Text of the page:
Forgot your password?
typodupeerror
Microsoft Software IT

ODF Alliance Warns Governments About Office 2007 ODF Support 312

Posted by timothy
from the please-sub-in-the-new-bullet-points dept.
omz writes "The ODF Alliance has prepared a Fact Sheet for governments and others interested in how Microsoft's SP2 for Office 2007 handles ODF. The report revealed 'serious shortcomings that, left unaddressed, would break the open standards based interoperability that the marketplace, especially governments, is demanding.'"
This discussion has been archived. No new comments can be posted.

ODF Alliance Warns Governments About Office 2007 ODF Support

Comments Filter:
  • So, which is it? (Score:5, Insightful)

    by 93 Escort Wagon (326346) on Wednesday May 20, 2009 @03:52PM (#28030151)

    Malice, or simple incompetence? Given Microsoft's track record, I can believe either one.

    I know there are a lot of smart people working for Microsoft. But somehow it's as if there's a reverse gestalt phenomenon going on in their company - the whole is less than the sum of the parts.

    • That the standards created for the ODF formats are no where near perfect.

      In fact, the ODF specification for spreadsheets doesn't state where formulas should go in a document. Something OpenOffice and Microsoft handle very differently. Because of these loopholes it's possible for software deveopers (Not just Microsoft) to do what they think is best instead of follow the standard.

      What the OpenOffice and Open Source communities should be doing is working to resolve these loopholes so Microsoft and other
      • by simplu (522692) on Wednesday May 20, 2009 @04:02PM (#28030345)
        Doesn't seems strange to you that only Microsoft handle it very differently?
        • by LO0G (606364) on Wednesday May 20, 2009 @04:10PM (#28030467)

          If you can believe Microsoft, they're not the only ones. Lots of ODF implementations have interoperability issues.

          Doug Mahugh at MSFT has been blogging about this: http://blogs.msdn.com/dmahugh/archive/2009/05/09/1-2-1.aspx [msdn.com]
          and

          http://blogs.msdn.com/dmahugh/archive/2009/05/13/tracked-changes.aspx [msdn.com]

        • No, not at all (Score:3, Insightful)

          by Sycraft-fu (314770)

          There's a couple reasons why they'd do it differently:

          1) The whole reason they are doing the ODF thing is pressure from the EU with regards to anti-trust. Part of that pressure is that "You have to do it according to the standard." They don't want MS to go and say "Well we implemented some of the standard, but changed it in ways we like." So MS has been sticking strictly to the standard. Not all the other implementations do. So, you get a difference in results. Now you can argue that the right way of doing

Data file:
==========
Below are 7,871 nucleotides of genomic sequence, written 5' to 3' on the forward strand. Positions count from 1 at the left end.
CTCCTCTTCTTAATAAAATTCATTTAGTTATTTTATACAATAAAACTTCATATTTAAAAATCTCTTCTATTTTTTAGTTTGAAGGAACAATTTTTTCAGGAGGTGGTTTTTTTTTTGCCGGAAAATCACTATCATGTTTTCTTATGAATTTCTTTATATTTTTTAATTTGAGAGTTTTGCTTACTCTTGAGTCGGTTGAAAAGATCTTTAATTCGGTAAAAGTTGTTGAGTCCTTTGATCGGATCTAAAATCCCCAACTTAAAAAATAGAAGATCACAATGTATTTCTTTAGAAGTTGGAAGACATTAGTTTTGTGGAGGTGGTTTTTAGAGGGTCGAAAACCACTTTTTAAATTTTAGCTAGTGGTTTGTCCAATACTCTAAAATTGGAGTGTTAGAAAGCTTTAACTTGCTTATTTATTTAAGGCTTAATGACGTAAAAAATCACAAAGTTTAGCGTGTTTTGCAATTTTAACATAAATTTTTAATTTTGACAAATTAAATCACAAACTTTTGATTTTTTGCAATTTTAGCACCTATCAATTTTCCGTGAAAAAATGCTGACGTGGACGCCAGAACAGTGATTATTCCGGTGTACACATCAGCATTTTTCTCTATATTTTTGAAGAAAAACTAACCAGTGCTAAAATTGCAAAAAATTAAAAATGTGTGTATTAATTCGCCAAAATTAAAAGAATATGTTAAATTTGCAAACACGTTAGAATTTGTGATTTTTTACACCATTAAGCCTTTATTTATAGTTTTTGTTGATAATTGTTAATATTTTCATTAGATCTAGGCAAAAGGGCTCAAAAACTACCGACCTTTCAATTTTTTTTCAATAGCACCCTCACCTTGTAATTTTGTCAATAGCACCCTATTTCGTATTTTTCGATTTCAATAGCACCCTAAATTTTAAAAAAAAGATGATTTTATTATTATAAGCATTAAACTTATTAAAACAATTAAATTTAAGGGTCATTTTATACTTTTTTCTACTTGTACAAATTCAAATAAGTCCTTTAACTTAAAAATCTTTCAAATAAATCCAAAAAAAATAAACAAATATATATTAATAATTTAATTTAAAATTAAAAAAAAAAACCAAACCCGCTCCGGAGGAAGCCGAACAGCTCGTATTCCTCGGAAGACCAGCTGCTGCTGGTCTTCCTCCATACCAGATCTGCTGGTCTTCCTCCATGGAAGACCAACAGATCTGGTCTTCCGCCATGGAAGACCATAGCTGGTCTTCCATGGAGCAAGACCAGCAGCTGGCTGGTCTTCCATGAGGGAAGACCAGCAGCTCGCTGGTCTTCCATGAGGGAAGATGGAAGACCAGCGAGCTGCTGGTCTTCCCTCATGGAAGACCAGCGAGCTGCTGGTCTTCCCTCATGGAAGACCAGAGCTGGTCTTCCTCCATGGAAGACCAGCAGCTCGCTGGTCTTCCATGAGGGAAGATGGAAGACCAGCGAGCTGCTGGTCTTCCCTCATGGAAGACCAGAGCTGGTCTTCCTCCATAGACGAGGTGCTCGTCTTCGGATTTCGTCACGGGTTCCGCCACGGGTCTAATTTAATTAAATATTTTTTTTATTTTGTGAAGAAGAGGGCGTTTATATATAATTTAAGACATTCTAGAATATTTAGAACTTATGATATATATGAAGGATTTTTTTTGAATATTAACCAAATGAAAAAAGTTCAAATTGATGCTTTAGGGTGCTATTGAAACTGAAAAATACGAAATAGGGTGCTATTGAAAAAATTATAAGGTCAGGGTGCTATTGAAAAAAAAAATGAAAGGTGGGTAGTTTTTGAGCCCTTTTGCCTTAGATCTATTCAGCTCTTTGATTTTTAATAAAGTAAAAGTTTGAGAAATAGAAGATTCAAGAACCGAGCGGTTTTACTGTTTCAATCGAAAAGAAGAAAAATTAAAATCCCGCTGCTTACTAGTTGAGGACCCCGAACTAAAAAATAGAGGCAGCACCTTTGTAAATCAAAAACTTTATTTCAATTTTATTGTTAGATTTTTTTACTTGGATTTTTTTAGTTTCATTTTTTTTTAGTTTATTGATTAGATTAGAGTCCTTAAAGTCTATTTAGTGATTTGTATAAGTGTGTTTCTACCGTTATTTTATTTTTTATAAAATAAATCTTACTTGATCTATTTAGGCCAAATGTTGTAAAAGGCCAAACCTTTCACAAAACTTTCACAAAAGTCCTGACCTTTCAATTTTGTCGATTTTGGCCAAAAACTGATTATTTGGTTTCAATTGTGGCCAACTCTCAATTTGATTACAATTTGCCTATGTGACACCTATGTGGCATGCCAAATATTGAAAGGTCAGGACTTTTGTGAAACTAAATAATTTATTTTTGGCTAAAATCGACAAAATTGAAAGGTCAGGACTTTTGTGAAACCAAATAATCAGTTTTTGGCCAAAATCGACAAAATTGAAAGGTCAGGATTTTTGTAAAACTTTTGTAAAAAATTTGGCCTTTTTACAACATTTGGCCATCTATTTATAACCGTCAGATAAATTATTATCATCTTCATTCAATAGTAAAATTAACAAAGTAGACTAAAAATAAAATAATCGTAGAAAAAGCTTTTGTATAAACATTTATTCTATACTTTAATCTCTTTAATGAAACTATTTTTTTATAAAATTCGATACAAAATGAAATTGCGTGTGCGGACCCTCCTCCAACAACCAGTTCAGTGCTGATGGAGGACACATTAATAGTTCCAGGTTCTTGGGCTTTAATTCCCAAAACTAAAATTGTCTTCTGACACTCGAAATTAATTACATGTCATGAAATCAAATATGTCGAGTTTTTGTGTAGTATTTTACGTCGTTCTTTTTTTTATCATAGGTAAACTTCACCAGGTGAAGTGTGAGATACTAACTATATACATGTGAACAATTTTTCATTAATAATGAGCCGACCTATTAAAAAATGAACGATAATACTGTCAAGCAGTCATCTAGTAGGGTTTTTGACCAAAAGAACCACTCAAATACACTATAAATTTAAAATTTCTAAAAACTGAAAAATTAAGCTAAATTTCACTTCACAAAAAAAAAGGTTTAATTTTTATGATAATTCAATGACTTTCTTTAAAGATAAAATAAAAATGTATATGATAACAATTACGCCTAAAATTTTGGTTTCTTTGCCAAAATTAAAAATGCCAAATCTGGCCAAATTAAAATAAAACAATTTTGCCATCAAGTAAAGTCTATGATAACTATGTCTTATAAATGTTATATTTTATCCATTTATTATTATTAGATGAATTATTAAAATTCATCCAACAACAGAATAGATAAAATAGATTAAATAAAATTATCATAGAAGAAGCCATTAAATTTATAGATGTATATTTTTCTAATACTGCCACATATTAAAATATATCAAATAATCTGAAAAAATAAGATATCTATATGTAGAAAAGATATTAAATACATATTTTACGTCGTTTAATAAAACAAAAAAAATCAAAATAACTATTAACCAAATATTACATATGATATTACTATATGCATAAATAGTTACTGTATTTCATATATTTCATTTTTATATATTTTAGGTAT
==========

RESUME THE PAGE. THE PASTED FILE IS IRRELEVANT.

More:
• Re:No, not at all (Score:5, Informative)

            by 99BottlesOfBeerInMyF (813746) on Wednesday May 20, 2009 @05:34PM (#28031761)

            The whole reason they are doing the ODF thing is pressure from the EU with regards to anti-trust. Part of that pressure is that "You have to do it according to the standard."

            So you're arguing that MS's lawyers are completely incompetent and didn't know that being incompatible was a violation of antirust law and that antitrust law doesn't mention anything about standards compliance? I think that's a naive.

            All the other ODF stuff I've seen is open source. As with most open source, they borrow heavily form other open source projects. In the case of ODF, the modus operandi seems to be "Do what Open Office does." Ok that's great, but again not an option for MS. They can't take OOs code...

            They already own BSD licensed code that works on MS Office. Next argument please!

            Basically the ODF spec isn't clear and precise.

            But it's clear an precise enough that it worked for everyone else and there are multiple working open source implementations, one of which they can literally copy and paste from and which they helped fund the creation of and probably have full rights to it even if it wasn't BSD licensed. Sorry, that argument doesn't fly either.

            Then there are cases where the popular ODF implementations aren't compliant with the spec.

            Example please.

            More or less it looks like the ODF alliance needs to shut up, and write a better standard.

            They already did. MS doesn't want a standard for interoperability. They are simply looking for any way they can be compliant but still be incompatible.

            Everything has to be specified precisely.